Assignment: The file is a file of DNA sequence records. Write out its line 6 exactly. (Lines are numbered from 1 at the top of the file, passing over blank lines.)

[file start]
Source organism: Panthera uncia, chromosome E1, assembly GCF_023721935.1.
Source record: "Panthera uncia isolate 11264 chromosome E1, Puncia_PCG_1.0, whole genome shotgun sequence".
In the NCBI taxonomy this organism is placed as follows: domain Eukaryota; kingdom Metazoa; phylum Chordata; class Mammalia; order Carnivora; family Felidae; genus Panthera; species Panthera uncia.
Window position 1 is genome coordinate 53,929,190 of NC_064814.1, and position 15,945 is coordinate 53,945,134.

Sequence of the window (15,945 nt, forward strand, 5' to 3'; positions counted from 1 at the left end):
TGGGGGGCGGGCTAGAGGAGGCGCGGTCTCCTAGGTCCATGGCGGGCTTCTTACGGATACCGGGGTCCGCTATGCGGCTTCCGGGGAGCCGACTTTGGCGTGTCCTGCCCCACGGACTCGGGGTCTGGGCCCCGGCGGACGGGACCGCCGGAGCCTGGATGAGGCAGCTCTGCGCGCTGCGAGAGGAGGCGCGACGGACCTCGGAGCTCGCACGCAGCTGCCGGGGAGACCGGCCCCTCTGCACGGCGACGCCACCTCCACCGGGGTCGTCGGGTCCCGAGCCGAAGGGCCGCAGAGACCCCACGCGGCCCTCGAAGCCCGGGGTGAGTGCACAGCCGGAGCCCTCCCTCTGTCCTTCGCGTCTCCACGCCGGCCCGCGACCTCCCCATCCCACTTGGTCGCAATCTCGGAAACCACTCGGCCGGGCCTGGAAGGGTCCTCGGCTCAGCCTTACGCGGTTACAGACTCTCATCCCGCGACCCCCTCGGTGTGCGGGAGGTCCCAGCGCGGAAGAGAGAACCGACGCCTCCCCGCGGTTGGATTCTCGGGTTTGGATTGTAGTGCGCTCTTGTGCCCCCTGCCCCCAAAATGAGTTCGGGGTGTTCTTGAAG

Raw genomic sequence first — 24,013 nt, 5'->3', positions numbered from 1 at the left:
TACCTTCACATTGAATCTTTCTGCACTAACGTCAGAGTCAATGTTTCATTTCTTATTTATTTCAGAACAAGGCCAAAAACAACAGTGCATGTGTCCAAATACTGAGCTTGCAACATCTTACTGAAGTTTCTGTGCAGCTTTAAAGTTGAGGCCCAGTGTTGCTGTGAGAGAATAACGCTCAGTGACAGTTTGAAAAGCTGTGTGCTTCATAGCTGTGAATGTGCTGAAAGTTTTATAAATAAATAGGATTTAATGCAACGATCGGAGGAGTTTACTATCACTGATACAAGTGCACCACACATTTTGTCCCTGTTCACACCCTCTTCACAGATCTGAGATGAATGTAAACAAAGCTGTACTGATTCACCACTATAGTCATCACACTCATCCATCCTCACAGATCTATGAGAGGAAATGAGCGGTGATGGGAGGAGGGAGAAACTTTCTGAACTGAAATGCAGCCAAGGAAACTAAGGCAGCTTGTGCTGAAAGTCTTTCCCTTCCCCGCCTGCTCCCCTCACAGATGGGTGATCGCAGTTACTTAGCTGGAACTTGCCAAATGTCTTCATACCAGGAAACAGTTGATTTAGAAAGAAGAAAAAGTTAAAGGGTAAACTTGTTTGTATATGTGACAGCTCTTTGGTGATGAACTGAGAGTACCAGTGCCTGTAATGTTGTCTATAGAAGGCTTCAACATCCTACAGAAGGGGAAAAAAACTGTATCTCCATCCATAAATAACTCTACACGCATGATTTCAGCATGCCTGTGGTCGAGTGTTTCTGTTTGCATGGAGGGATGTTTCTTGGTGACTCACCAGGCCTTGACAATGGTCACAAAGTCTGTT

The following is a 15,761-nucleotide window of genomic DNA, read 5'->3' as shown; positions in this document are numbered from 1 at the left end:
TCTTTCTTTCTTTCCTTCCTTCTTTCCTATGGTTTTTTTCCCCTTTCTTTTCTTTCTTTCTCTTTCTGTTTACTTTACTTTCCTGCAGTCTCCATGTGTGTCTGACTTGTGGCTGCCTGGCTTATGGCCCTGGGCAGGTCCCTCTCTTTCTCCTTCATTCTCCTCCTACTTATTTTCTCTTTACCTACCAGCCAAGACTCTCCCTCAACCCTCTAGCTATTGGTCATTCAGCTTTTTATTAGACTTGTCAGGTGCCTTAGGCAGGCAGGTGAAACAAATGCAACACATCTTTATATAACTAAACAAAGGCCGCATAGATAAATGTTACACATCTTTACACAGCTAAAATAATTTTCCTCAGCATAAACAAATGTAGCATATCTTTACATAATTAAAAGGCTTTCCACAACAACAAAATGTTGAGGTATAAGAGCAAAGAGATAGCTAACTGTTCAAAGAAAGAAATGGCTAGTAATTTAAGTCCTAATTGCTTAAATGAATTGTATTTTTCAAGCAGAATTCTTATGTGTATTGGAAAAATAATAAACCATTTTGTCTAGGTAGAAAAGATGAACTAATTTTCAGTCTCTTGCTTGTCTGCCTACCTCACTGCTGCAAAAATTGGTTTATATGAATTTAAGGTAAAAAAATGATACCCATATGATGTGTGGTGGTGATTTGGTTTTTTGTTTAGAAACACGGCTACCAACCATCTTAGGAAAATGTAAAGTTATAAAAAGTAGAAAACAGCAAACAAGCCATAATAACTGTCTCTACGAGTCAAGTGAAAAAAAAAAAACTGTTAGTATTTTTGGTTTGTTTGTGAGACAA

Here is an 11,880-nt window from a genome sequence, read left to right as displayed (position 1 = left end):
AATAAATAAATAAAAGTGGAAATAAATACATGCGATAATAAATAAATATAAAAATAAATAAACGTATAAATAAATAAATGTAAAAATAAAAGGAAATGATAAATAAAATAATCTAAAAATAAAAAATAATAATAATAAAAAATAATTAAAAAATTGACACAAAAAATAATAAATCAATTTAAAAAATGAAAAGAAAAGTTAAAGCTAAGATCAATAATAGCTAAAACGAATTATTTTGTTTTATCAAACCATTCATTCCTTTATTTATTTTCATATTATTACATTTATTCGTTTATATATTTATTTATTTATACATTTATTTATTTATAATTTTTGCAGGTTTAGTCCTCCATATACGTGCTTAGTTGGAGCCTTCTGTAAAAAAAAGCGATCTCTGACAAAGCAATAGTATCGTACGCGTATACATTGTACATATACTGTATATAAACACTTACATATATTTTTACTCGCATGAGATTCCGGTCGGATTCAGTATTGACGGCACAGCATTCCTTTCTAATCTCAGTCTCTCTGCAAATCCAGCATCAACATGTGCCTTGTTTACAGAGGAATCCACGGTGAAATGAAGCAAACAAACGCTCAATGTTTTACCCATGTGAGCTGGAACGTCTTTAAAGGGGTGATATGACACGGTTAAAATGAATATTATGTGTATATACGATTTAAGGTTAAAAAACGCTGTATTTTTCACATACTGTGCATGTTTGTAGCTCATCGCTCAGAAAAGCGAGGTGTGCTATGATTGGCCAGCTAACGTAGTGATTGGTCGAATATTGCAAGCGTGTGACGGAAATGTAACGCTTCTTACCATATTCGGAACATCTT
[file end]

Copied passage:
TGGGGGGCGGGCTAGAGGAGGCGCGGTCTCCTAGGTCCATGGCGGGCTTCTTACGGATACCGGGGTCCGCTATGCGGCTTCCGGGGAGCCGACTTTGGCGTGTCCTGCCCCACGGACTCGGGGTCTGGGCCCCGGCGGACGGGACCGCCGGAGCCTGGATGAGGCAGCTCTGCGCGCTGCGAGAGGAGGCGCGACGGACCTCGGAGCTCGCACGCAGCTGCCGGGGAGACCGGCCCCTCTGCACGGCGACGCCACCTCCACCGGGGTCGTCGGGTCCCGAGCCGAAGGGCCGCAGAGACCCCACGCGGCCCTCGAAGCCCGGGGTGAGTGCACAGCCGGAGCCCTCCCTCTGTCCTTCGCGTCTCCACGCCGGCCCGCGACCTCCCCATCCCACTTGGTCGCAATCTCGGAAACCACTCGGCCGGGCCTGGAAGGGTCCTCGGCTCAGCCTTACGCGGTTACAGACTCTCATCCCGCGACCCCCTCGGTGTGCGGGAGGTCCCAGCGCGGAAGAGAGAACCGACGCCTCCCCGCGGTTGGATTCTCGGGTTTGGATTGTAGTGCGCTCTTGTGCCCCCTGCCCCCAAAATGAGTTCGGGGTGTTCTTGAAG